hammer away at (something)

(redirected from hammers away at)

hammer away at (something)

1. To strike something repeatedly The mechanic hammered away at the dent in my door. I hammered away at the beef with a meat tenderizer.
2. To work hard on something persistently over time. Yes, we're still hammering away at the details of this contract.
3. To talk about something at length, often to the listener's annoyance. Quit hammering away at that topic—no one wants to hear about it anymore.
See also: away, hammer
Farlex Dictionary of Idioms. © 2015 Farlex, Inc, all rights reserved.

hammer away at

Keep at something continuously, as in The reporters hammered away at the candidate. This phrase employs hammer in the sense of "beat repeatedly," a usage dating from the mid-1600s.
See also: away, hammer
The American Heritage® Dictionary of Idioms by Christine Ammer. Copyright © 2003, 1997 by The Christine Ammer 1992 Trust. Published by Houghton Mifflin Harcourt Publishing Company. All rights reserved.
See also:
References in periodicals archive ?
The chisel-head action of the Grundomat tool is unique because it hammers away at solid obstacles.
The chisel-head action is unique because it hammers away at solid obstacles.
In a cramped workshop in Tanzania, Jonas Pastoli hammers away at a chandelier he has welded from scrap metal.
Demonstrating the sort of cinematic self-assurance that can only be summoned by a director confident in both his craft and his politics, John Sayles's new picture hammers away at the Bush Administration with artful abandon.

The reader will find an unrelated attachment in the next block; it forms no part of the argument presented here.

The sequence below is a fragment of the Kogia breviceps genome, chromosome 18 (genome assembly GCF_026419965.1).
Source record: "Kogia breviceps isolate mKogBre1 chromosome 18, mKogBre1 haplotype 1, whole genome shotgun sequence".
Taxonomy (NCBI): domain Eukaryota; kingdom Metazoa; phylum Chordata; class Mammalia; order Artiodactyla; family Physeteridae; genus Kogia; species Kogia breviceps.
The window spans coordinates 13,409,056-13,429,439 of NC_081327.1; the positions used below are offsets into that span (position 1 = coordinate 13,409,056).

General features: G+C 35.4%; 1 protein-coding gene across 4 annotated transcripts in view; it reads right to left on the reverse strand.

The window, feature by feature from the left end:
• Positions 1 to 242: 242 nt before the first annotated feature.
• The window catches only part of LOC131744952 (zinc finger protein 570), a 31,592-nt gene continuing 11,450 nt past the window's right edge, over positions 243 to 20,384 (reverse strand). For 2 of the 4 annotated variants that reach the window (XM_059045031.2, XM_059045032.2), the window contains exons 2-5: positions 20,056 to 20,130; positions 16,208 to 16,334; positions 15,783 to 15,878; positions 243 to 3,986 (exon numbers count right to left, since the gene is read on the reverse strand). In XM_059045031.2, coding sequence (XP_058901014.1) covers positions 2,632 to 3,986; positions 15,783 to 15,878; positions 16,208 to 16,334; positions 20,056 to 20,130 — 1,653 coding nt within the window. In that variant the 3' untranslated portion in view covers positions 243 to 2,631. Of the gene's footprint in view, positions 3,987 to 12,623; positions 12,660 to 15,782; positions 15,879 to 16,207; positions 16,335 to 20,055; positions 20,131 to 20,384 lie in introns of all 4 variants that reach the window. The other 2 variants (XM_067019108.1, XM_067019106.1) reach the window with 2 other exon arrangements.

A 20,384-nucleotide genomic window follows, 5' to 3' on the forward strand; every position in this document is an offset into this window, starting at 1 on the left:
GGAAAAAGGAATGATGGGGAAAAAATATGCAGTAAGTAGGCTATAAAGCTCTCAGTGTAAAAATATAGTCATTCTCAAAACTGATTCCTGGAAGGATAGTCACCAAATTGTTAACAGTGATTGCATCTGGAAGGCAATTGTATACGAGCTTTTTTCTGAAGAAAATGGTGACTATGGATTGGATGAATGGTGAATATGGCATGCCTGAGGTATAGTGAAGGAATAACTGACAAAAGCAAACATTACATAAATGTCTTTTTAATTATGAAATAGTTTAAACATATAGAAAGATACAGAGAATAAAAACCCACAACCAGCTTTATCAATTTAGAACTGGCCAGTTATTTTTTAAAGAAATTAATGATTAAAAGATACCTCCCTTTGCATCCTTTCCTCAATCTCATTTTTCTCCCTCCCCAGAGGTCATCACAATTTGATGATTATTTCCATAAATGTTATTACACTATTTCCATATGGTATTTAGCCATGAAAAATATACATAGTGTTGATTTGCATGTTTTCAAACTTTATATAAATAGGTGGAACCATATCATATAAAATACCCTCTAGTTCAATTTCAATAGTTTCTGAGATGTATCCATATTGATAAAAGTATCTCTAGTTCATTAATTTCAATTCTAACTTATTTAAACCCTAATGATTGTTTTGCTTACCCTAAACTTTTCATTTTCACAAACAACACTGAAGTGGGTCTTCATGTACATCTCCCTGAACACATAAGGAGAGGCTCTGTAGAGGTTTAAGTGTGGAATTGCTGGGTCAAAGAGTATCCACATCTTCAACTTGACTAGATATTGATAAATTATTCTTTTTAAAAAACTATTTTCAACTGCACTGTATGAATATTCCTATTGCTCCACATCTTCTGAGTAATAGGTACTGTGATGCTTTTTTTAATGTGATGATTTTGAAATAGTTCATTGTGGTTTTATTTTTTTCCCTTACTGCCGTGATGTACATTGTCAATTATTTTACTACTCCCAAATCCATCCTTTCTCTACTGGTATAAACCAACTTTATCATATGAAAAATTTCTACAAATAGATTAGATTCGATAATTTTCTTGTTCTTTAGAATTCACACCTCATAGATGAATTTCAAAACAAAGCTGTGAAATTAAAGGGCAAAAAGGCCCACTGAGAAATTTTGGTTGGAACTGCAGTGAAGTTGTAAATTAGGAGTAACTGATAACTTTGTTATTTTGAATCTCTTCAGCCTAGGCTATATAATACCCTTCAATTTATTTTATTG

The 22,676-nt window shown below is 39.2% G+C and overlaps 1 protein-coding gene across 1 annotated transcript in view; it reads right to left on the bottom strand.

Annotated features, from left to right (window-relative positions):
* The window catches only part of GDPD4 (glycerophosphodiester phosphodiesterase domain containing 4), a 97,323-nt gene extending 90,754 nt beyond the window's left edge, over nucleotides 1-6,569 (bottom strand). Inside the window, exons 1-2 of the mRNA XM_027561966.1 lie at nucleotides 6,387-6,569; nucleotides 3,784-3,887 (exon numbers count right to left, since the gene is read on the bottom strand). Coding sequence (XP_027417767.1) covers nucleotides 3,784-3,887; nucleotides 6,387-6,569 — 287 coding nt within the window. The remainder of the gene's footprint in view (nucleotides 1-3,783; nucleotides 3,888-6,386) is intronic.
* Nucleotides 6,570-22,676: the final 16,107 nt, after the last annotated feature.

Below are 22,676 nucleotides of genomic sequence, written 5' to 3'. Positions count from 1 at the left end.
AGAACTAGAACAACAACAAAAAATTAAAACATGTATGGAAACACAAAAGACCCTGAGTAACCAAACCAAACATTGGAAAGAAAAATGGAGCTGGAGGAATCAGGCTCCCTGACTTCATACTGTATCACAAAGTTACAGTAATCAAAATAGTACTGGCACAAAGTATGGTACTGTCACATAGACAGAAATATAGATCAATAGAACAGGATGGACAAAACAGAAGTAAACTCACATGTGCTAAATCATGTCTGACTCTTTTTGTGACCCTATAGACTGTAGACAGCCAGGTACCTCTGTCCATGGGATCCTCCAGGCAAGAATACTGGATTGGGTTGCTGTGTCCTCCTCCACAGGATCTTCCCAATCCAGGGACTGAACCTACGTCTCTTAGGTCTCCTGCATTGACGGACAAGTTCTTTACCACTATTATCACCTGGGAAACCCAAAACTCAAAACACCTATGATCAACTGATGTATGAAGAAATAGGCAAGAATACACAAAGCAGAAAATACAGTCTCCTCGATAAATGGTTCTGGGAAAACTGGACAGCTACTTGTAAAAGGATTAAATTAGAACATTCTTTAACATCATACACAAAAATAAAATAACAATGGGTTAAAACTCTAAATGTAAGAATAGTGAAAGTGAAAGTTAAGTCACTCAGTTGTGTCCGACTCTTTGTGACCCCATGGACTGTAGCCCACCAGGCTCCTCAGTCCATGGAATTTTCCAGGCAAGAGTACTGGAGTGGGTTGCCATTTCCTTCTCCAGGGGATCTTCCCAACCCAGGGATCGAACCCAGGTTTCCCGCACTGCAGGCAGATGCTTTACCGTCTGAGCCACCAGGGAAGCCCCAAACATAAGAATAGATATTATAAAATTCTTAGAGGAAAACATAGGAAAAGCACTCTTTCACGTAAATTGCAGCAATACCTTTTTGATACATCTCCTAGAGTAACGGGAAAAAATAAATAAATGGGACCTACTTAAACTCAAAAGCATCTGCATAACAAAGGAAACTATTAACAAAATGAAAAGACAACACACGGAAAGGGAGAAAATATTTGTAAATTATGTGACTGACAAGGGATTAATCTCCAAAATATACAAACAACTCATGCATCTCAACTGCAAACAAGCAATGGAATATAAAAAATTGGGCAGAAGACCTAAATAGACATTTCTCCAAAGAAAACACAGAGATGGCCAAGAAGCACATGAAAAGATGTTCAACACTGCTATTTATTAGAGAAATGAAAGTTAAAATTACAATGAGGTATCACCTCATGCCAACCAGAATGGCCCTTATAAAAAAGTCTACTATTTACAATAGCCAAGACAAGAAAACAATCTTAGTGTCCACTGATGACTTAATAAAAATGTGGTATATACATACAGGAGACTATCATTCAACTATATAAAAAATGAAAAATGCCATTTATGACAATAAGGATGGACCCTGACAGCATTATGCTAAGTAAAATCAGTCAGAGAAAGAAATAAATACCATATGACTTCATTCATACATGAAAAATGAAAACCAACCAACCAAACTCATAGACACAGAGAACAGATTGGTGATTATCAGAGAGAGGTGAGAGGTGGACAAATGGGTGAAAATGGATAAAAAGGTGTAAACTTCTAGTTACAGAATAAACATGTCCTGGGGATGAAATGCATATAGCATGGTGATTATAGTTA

Inter Milan striker CHRISTIAN VIERI hammers away at a few people at the club for wanting to sell Hernan Crespo to Chelsea
Still, she hammers away at themes that both she and PWRDF have identified as being key.
According to the Religion News Service, ICES hammers away at environmentalists for their "faulty science and economics, strident street theater, and demands for immediate, drastic action on problems that are often hypothetical or overstated." Rabbi Lapin, a declaration signer, sums it up by saying, "When we embrace the strident messages of radical environmentalism, we are neither just, nor merciful, nor good stewards of the Earth, and we condemn the world's poorest people to continued misery and disease.
In one of the great panoramic set pieces of the English language--the famous chapter from his History on the condition of England in 1685--Macaulay sets out to cure the reader of any notion that the olden times were better: For page upon page he hammers away at the miserableness of the food, the lodgings, the roads, the communications, the sanitation; the badness of governance; the insecurity of person and property; the prevalence of disorder and crime.